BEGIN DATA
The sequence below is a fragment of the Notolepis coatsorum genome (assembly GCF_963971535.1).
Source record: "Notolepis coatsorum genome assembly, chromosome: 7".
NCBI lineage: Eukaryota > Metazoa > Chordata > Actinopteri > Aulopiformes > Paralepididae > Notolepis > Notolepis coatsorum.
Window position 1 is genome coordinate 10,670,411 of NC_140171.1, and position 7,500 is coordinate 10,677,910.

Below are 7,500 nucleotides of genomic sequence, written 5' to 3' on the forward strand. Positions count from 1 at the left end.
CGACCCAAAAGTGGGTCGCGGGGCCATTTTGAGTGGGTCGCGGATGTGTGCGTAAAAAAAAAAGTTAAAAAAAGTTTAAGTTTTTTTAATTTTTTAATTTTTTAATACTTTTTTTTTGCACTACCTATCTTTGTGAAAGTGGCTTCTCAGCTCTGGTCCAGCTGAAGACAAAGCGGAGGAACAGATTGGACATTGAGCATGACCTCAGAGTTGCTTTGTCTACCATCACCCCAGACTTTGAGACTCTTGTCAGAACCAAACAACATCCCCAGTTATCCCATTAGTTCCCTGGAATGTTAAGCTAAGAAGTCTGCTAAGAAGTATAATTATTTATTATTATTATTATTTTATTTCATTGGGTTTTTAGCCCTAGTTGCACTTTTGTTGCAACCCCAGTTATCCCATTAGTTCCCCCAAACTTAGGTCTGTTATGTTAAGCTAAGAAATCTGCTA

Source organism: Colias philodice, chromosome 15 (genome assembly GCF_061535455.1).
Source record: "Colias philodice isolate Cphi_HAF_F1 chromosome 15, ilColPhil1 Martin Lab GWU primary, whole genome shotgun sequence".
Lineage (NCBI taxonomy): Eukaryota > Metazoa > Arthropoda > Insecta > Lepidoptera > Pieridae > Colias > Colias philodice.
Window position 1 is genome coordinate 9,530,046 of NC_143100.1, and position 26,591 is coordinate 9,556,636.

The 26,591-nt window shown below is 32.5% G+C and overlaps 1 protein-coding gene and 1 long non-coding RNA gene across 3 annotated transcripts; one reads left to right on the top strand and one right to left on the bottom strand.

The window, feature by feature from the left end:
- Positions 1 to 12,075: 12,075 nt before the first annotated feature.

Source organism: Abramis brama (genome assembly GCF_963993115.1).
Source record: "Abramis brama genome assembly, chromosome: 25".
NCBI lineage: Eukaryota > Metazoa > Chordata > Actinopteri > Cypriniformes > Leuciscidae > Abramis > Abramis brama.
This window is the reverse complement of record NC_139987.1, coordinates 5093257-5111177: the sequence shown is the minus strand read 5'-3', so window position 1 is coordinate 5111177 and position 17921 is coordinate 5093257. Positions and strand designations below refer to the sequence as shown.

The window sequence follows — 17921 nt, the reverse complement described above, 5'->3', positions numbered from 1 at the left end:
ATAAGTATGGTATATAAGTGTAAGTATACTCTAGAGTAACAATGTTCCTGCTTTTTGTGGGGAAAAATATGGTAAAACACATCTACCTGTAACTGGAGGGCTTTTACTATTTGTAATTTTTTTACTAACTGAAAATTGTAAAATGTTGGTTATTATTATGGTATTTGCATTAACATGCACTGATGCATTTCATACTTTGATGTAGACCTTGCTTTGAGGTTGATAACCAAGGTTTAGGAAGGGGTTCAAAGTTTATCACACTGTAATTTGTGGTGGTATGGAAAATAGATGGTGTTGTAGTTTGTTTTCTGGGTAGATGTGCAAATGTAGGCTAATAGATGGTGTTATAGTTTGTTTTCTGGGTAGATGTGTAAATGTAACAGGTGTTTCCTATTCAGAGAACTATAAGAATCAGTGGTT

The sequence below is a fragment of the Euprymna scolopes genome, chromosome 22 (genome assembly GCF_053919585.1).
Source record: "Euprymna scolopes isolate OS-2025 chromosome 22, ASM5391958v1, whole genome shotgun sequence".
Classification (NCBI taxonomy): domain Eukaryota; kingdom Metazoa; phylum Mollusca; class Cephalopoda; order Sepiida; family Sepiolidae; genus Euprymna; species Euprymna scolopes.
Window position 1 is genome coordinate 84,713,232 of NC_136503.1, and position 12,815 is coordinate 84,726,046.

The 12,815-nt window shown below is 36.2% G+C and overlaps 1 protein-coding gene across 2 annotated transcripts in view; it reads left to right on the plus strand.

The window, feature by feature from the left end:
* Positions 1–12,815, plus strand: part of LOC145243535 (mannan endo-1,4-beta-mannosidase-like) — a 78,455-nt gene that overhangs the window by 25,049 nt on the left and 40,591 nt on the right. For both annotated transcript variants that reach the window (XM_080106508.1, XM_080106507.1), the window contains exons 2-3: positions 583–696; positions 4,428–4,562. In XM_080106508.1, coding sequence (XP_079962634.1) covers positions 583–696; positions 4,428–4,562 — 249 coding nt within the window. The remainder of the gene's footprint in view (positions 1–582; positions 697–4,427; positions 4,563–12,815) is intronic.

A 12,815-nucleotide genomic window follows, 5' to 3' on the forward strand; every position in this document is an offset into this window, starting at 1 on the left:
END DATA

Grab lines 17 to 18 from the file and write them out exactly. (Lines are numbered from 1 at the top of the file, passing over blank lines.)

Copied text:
This window is the reverse complement of record NC_139987.1, coordinates 5093257-5111177: the sequence shown is the minus strand read 5'-3', so window position 1 is coordinate 5111177 and position 17921 is coordinate 5093257. Positions and strand designations below refer to the sequence as shown.

The window sequence follows — 17921 nt, the reverse complement described above, 5'->3', positions numbered from 1 at the left end: